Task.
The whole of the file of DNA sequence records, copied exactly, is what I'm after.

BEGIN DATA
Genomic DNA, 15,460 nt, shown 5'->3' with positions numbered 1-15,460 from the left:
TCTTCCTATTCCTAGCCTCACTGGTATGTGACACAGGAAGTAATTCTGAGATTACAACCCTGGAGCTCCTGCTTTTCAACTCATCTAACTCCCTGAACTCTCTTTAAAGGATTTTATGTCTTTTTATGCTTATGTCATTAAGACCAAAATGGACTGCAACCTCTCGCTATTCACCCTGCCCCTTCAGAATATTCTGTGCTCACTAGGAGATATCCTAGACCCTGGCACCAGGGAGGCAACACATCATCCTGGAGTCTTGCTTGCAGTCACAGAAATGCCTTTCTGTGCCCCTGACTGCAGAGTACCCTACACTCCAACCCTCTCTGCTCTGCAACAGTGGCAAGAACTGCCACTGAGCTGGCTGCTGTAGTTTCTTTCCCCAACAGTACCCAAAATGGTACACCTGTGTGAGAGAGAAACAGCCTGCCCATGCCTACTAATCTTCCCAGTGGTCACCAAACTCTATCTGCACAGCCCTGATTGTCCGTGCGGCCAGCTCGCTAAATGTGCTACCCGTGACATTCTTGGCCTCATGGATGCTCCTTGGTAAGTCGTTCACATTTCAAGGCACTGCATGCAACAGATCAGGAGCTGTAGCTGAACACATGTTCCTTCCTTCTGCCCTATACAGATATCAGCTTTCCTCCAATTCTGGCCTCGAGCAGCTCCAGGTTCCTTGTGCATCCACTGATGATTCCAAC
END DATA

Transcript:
Genomic DNA, 15,460 nt, shown 5'->3' with positions numbered 1-15,460 from the left:
TCTTCCTATTCCTAGCCTCACTGGTATGTGACACAGGAAGTAATTCTGAGATTACAACCCTGGAGCTCCTGCTTTTCAACTCATCTAACTCCCTGAACTCTCTTTAAAGGATTTTATGTCTTTTTATGCTTATGTCATTAAGACCAAAATGGACTGCAACCTCTCGCTATTCACCCTGCCCCTTCAGAATATTCTGTGCTCACTAGGAGATATCCTAGACCCTGGCACCAGGGAGGCAACACATCATCCTGGAGTCTTGCTTGCAGTCACAGAAATGCCTTTCTGTGCCCCTGACTGCAGAGTACCCTACACTCCAACCCTCTCTGCTCTGCAACAGTGGCAAGAACTGCCACTGAGCTGGCTGCTGTAGTTTCTTTCCCCAACAGTACCCAAAATGGTACACCTGTGTGAGAGAGAAACAGCCTGCCCATGCCTACTAATCTTCCCAGTGGTCACCAAACTCTATCTGCACAGCCCTGATTGTCCGTGCGGCCAGCTCGCTAAATGTGCTACCCGTGACATTCTTGGCCTCATGGATGCTCCTTGGTAAGTCGTTCACATTTCAAGGCACTGCATGCAACAGATCAGGAGCTGTAGCTGAACACATGTTCCTTCCTTCTGCCCTATACAGATATCAGCTTTCCTCCAATTCTGGCCTCGAGCAGCTCCAGGTTCCTTGTGCATCCACTGATGATTCCAAC